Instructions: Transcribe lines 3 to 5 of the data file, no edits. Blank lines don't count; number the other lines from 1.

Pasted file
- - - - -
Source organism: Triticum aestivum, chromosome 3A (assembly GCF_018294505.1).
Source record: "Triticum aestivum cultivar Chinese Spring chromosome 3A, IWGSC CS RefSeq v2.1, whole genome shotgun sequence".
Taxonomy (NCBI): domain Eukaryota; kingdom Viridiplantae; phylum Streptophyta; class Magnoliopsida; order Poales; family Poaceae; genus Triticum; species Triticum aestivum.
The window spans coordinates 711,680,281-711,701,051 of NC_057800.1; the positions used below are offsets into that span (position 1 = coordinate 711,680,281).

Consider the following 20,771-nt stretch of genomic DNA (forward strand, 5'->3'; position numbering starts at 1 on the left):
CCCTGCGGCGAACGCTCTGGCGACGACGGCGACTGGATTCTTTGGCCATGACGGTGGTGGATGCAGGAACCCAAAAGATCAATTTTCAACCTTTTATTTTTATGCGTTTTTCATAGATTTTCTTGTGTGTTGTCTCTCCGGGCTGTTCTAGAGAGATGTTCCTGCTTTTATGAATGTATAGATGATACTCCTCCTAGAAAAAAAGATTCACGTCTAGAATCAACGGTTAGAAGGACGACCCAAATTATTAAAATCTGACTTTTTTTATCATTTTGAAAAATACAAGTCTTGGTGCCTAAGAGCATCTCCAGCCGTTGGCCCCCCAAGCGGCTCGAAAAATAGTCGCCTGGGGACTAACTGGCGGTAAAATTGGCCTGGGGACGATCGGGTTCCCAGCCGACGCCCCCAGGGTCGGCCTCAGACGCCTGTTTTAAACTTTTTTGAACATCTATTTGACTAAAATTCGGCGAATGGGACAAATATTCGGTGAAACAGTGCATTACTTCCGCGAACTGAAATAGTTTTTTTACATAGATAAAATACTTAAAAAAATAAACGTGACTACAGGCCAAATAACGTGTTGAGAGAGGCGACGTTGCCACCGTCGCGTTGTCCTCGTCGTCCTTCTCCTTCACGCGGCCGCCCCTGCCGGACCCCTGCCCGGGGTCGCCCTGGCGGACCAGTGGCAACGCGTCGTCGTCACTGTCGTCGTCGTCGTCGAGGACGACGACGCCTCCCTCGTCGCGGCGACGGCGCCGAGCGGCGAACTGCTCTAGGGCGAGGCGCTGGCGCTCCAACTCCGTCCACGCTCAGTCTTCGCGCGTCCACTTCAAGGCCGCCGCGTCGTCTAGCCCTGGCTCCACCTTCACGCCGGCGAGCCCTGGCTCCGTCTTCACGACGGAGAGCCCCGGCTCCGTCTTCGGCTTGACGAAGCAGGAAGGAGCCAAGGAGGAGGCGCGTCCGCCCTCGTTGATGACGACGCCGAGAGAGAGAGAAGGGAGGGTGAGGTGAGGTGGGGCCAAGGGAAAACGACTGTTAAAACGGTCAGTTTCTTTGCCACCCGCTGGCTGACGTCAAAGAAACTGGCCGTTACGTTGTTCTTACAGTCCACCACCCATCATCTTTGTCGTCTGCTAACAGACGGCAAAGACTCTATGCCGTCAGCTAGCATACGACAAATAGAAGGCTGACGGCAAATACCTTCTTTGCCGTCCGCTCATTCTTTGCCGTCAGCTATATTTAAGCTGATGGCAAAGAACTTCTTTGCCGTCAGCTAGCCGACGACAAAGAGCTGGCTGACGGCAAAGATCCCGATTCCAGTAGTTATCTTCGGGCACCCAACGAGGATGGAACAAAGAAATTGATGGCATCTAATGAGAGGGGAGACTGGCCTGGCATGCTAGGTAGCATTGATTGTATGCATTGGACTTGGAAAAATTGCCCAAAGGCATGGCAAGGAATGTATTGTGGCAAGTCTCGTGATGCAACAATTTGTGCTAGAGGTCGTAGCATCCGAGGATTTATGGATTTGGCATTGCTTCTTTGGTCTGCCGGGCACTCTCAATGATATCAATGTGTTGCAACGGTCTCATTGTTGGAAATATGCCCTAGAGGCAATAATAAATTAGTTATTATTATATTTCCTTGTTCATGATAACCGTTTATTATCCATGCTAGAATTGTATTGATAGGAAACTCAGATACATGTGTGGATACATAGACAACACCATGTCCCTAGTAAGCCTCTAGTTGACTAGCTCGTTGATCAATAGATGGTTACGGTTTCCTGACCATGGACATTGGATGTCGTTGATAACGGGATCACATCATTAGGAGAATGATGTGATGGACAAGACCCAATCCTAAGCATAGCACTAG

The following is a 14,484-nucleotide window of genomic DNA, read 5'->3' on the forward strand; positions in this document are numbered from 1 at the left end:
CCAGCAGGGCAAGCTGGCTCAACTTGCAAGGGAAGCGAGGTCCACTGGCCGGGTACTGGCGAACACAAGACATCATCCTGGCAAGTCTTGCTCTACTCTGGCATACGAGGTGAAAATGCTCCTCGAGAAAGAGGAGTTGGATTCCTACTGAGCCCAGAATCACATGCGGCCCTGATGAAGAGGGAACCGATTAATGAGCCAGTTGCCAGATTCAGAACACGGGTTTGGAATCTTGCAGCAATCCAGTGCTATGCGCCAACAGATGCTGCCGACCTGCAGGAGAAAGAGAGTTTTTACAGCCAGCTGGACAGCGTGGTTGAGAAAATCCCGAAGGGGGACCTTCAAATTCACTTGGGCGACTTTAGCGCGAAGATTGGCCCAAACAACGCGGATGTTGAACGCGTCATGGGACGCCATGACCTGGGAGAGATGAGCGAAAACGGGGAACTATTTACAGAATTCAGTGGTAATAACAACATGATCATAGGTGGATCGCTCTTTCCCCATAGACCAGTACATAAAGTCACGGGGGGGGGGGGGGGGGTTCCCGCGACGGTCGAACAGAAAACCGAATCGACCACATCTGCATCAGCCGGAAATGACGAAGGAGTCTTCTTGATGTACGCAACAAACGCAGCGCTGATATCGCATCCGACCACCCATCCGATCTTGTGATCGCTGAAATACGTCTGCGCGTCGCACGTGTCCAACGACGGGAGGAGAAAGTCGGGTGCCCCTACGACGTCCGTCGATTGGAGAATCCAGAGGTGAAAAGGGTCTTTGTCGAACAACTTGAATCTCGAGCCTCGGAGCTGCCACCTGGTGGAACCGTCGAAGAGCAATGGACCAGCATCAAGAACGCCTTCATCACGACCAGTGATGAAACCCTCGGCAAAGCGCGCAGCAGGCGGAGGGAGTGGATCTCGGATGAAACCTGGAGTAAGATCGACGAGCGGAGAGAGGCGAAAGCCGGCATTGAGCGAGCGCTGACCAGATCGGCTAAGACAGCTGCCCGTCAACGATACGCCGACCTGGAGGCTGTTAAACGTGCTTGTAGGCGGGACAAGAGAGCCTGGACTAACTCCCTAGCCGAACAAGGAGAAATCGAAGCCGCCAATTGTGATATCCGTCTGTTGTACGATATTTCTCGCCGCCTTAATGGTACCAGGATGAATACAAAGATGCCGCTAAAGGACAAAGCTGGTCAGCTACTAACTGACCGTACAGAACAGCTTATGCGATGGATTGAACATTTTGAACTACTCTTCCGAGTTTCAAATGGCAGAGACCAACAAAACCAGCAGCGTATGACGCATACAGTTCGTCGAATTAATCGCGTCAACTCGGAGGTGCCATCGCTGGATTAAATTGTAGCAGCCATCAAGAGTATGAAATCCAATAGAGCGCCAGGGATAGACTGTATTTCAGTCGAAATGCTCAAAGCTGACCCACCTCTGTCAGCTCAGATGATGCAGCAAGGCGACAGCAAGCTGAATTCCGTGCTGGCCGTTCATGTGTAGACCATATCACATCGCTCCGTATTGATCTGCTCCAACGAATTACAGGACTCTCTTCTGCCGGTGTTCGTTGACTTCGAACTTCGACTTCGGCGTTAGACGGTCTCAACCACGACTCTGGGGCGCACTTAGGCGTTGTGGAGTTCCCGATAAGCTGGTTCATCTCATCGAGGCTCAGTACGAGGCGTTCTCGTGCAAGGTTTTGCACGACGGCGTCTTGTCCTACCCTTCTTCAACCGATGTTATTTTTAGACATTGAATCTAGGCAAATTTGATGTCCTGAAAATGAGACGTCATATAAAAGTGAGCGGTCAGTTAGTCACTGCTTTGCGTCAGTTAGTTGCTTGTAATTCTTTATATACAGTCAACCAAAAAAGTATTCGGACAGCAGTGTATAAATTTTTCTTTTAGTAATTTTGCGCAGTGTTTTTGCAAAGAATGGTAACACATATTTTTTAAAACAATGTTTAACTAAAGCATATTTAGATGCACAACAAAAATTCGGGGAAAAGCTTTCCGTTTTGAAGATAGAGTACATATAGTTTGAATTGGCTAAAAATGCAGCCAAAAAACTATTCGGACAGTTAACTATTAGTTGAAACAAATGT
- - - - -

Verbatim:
Taxonomy (NCBI): domain Eukaryota; kingdom Viridiplantae; phylum Streptophyta; class Magnoliopsida; order Poales; family Poaceae; genus Triticum; species Triticum aestivum.
The window spans coordinates 711,680,281-711,701,051 of NC_057800.1; the positions used below are offsets into that span (position 1 = coordinate 711,680,281).

Consider the following 20,771-nt stretch of genomic DNA (forward strand, 5'->3'; position numbering starts at 1 on the left):